CCIE Pursuit Blog

December 24, 2007

Internetwork Expert Volume II: Lab 3 – Section 6

Section 6 – Multicast – 8 Points

6.1 PIM

This was a basic task.  You need to configure IP Multicast on some fo the routers and then PIM on certain interfaces.  Make r5’s loopback 0 the RP for a certain set of multicast groups.  The rest should not use an RP.

So we know that we have a mixture of PIM dense and PIM sparse because certain Multicast groups will require an RP while others will not.  Thus we need to configure “ip pim sparse-dense-mode”.

Good luck looking at the 12.4 command reference though:

ip pim register-source IMC-183

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I’m not sure how you would handle this in the lab, but I just jumped to the 12.3 documentation:

To use lo0 (the wrong way):

ip pim register-source

To configure the IP source address of a register message to an interface address other than the outgoing interface address of the designated router (DR) leading toward the rendezvous point (RP), use the ip pim register-source command in global configuration mode. To disable this configuration, use the no form of this command.

ip pim [vrf vrf-name] register-source interface-type interface-number
no ip pim [vrf vrf-name] register-source interface-type interface-number

I had everything that I needed EXCEPT a way to limit the RP to certain Multicast groups.  I was completely lost.  The answer was easy, but I took a wrong turn with “ip pim register-source”.  I really need to review Multicast.

You need an ACL and these two commands:

ip pim send-rp-announce

To use Auto-RP to configure groups for which the router will act as a rendezvous point (RP), use the ip pim send-rp-announce command in global configuration mode. To unconfigure this router as an RP, use the no form of this command.

ip pim [vrf vrf-name] send-rp-announce interface-type interface-number scope ttl-value [group-list access-list] [interval seconds] [bidir]

no ip pim [vrf vrf-name] send-rp-announce interface-type interface-number scope ttl-value [group-list access-list] [interval seconds] [bidir]
ip pim send-rp-discovery

Don’t forget to configure ip pim on the RP interface:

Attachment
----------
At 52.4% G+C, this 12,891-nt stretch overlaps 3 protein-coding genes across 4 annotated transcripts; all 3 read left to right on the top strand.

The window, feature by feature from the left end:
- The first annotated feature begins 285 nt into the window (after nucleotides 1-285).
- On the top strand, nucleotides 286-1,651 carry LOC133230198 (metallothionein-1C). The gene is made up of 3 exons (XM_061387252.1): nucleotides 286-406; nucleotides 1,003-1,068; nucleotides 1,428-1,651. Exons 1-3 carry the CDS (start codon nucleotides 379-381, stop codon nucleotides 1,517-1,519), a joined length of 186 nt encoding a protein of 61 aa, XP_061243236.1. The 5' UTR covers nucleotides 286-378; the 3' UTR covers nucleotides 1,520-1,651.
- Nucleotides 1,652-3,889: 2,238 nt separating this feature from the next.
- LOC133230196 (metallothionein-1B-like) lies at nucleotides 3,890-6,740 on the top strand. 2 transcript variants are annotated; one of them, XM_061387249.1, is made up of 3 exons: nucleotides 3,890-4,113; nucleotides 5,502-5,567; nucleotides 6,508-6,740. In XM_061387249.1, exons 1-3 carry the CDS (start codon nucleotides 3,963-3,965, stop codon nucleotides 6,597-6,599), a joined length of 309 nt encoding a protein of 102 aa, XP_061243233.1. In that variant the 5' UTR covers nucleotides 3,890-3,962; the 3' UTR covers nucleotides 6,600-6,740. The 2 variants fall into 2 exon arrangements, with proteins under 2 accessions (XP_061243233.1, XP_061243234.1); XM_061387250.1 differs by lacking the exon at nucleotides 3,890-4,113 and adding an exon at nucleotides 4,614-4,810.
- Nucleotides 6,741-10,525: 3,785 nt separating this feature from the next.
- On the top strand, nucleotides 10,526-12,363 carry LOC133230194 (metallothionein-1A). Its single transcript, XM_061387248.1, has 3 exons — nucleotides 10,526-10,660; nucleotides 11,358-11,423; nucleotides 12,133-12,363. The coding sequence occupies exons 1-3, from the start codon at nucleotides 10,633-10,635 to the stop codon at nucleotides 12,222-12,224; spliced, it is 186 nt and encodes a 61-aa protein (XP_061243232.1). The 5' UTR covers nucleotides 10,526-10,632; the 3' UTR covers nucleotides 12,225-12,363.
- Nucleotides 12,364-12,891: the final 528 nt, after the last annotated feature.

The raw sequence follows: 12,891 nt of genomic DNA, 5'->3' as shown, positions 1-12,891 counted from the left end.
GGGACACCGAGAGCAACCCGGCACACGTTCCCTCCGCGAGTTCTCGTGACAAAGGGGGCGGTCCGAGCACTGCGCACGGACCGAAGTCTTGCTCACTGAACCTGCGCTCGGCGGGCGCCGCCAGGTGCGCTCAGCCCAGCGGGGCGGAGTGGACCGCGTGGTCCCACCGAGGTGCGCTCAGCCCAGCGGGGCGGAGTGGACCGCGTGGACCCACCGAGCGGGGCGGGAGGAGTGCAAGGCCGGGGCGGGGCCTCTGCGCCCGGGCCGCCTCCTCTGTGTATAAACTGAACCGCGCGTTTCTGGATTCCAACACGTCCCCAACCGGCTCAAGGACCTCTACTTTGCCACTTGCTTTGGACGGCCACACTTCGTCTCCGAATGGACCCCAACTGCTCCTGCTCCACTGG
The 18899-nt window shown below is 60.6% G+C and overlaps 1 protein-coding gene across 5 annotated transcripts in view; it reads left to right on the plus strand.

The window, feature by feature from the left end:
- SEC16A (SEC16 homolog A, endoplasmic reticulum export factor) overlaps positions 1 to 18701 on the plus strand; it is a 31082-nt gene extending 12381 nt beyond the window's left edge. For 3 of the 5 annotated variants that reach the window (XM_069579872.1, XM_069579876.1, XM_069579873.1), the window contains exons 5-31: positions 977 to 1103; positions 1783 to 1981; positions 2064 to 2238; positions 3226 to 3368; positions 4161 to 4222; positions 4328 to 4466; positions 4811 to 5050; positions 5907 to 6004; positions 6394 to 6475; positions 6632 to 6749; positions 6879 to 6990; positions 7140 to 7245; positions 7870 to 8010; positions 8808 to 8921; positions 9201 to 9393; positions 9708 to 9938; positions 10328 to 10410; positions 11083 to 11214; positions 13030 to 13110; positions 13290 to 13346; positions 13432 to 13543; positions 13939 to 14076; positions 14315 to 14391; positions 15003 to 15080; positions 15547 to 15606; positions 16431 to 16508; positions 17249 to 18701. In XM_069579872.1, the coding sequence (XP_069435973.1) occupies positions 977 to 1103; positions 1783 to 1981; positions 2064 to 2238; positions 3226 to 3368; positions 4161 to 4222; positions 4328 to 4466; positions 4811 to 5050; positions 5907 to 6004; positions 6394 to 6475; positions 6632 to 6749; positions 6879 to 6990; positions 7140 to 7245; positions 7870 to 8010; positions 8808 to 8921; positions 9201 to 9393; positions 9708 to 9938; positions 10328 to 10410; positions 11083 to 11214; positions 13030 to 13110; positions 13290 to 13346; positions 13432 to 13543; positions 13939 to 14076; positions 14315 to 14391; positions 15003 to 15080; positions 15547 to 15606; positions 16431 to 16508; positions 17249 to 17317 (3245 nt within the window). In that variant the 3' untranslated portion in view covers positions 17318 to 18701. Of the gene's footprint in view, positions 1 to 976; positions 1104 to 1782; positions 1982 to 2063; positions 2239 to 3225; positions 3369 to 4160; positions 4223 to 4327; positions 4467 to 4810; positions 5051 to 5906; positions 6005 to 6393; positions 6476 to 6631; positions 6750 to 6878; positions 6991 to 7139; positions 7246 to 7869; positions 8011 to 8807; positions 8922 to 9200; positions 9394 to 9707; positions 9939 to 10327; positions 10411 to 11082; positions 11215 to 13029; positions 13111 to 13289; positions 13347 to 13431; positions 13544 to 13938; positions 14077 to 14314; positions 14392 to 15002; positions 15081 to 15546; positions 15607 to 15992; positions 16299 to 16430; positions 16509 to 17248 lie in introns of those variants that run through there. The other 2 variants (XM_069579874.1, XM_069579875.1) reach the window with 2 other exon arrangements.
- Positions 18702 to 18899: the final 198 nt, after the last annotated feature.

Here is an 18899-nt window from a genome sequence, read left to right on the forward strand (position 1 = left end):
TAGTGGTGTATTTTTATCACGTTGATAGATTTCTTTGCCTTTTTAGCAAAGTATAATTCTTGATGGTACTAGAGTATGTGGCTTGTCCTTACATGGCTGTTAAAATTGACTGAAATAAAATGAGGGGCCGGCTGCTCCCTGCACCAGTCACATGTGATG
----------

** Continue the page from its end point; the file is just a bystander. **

r5(config)#ip pim send-rp-announce lo0 scope 16 group-list 69
Must first configure PIM mode on the interface: Loopback0

The solution guide has a nice write-up on this task.

Nice verification command:

r1#sh ip pim rp mapping
PIM Group-to-RP Mappings

Group(s) 225.0.0.0/8
  RP 150.6.5.5 (?), v2v1
    Info source: 150.6.5.5 (?), elected via Auto-RP
         Uptime: 00:02:04, expires: 00:02:51
Group(s) 226.0.0.0/8
  RP 150.6.5.5 (?), v2v1
    Info source: 150.6.5.5 (?), elected via Auto-RP
         Uptime: 00:02:04, expires: 00:02:54
Group(s) 227.0.0.0/8
  RP 150.6.5.5 (?), v2v1
    Info source: 150.6.5.5 (?), elected via Auto-RP
         Uptime: 00:02:04, expires: 00:02:55

6.2 Multicast Forwarding

ip igmp static-group

r2#sh ip igmp mem
Flags: A  – aggregate, T – tracked
       L  – Local, S – static, V – virtual, R – Reported through v3
       I – v3lite, U – Urd, M – SSM (S,G) channel
       1,2,3 – The version of IGMP the group is in
Channel/Group-Flags:
       / – Filtering entry (Exclude mode (S,G), Include mode (*,G))
Reporter:
       <mac-or-ip-address> – last reporter if group is not explicitly tracked
       <n>/<m>      – <n> reporter in include mode, <m> reporter in exclude

 Channel/Group                  Reporter        Uptime   Exp.  Flags  Interface
 *,228.22.22.22                 0.0.0.0         00:00:27 stop  2SA    Fa0/0
 *,224.0.1.39                   136.6.245.5     00:09:01 02:54 2A     Se0/0
 *,224.0.1.40                   136.6.29.2      00:19:26 02:51 2LA    Fa0/0

r2#sh ip mroute | sec 228.
(*, 228.22.22.22), 00:01:32/stopped, RP 0.0.0.0, flags: DC
  Incoming interface: Null, RPF nbr 0.0.0.0
  Outgoing interface list:
    Serial0/0, Forward/Sparse-Dense, 00:01:32/00:00:00
    FastEthernet0/0, Forward/Sparse-Dense, 00:01:32/00:00:00
(136.6.245.5, 228.22.22.22), 00:00:35/00:02:30, flags: T